Senator Bernie Sanders (I-Vt.), Senator Elizabeth Warren (D-Mass.) and Representative Jan Schakowsky (D-Ill.) are only a few of the many US politicians who oppose the deal. In a letter to the Federal Trade Commission (FTC) Chair Lina Khan, the lawmakers expressed strong opposition to Kroger’s proposed acquisition of Albertsons. “Given the parties’ records of raising food prices for consumers and cutting benefits to workers to pad their own profits… the FTC should oppose this proposed merger,” wrote the politicians. “Kroger’s and Albertsons’ histories of aggressive profiteering during the pandemic present a dangerous roadmap for how a larger and more powerful company would act if this acquisition were allowed to proceed…The FTC, when evaluating the potential market and consumer effects of the Kroger-Albertsons acquisition, should closely consider both companies’ history of monopoly, labor, and consumer abuses, and whether this acquisition would exacerbate these abuses for American families,” the letter continues.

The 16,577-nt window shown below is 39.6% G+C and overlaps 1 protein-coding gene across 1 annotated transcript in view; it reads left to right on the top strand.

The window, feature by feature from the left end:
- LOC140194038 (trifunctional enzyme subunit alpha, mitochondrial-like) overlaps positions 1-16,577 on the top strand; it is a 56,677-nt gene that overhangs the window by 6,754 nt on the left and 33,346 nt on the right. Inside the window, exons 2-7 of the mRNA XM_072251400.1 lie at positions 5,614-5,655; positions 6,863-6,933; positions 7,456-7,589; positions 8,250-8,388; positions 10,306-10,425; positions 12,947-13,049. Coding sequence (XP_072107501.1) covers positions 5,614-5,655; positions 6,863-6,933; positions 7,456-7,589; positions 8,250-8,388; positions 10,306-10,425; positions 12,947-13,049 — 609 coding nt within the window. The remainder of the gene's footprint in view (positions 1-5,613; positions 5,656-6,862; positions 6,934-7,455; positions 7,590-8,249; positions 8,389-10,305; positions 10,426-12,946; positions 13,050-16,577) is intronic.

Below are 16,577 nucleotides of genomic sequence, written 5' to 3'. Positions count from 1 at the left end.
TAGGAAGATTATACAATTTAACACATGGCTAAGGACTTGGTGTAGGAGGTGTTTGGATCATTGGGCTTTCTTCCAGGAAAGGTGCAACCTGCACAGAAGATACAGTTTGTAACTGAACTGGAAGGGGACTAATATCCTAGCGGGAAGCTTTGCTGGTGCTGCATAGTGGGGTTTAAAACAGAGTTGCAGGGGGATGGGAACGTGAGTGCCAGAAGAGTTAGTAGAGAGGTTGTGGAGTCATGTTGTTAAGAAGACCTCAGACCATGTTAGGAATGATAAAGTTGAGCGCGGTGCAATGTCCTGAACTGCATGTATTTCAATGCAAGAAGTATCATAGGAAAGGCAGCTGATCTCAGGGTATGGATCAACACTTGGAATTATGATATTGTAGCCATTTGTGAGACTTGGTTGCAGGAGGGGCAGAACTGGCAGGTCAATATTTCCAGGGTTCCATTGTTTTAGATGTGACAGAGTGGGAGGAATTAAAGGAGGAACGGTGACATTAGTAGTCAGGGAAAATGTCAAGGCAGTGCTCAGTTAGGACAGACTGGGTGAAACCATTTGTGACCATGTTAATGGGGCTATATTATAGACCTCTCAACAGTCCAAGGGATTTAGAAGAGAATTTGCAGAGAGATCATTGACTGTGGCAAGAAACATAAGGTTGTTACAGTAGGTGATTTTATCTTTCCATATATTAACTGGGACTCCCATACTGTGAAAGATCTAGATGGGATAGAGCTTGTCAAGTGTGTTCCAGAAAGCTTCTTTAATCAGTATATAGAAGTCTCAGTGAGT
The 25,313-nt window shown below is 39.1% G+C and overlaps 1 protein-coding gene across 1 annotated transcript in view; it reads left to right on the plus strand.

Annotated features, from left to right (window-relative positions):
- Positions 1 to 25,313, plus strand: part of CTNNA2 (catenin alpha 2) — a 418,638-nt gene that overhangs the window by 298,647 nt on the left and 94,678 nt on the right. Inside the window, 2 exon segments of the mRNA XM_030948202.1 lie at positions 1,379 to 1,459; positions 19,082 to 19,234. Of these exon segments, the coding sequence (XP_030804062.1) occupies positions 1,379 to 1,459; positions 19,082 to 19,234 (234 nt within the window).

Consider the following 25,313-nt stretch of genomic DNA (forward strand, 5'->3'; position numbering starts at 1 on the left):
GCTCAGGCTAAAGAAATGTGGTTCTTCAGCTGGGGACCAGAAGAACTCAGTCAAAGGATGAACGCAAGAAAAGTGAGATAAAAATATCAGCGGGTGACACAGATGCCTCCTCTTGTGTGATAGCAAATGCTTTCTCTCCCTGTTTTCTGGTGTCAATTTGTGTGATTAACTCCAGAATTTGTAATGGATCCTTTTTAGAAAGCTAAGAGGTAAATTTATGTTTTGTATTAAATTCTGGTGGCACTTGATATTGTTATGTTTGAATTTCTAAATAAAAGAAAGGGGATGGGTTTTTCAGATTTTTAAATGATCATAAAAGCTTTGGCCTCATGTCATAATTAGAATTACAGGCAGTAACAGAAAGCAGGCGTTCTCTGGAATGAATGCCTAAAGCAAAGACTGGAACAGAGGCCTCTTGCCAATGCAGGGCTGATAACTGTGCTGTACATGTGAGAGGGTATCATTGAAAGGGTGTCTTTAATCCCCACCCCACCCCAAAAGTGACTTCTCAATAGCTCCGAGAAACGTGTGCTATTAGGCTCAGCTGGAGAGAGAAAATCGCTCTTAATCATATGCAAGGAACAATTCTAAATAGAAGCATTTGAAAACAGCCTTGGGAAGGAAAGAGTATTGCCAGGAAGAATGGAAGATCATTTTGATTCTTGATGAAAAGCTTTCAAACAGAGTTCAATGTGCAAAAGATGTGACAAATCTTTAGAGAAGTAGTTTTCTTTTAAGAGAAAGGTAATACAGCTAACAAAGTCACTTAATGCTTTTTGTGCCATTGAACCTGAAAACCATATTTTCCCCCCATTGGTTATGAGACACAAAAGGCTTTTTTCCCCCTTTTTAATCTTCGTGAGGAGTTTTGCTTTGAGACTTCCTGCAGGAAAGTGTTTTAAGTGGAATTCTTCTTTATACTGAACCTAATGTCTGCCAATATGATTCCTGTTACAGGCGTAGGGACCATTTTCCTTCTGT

While workers and consumers will bear any negative consequences of the merger, investors stand to make billions. Cerberus, the private equity firm that owns approximately one third of Albertsons, could make more than USD 7 billion if it is sold to Kroger. Furthermore, Albertsons tried to reward Cerberus with a USD 4 billion “special dividend” for shareholders, which critics liken to “looting” the company as it would leave Albertsons so weakened that it would be difficult for antitrust regulators to refuse the merger with Kroger. The Albertson executive team is set to receive a combined payout of about USD 97 million.
As it stands now the merger will harm average Americans with layoffs and consumer price hikes. Everyday essentials will cost more and food insecurity will rise. It remains to be seen if state and federal regulators will step in to protect consumer rights and uphold competition regulation, or if this mega-merger will be another nail in the coffin for small businesses and neighborhoods.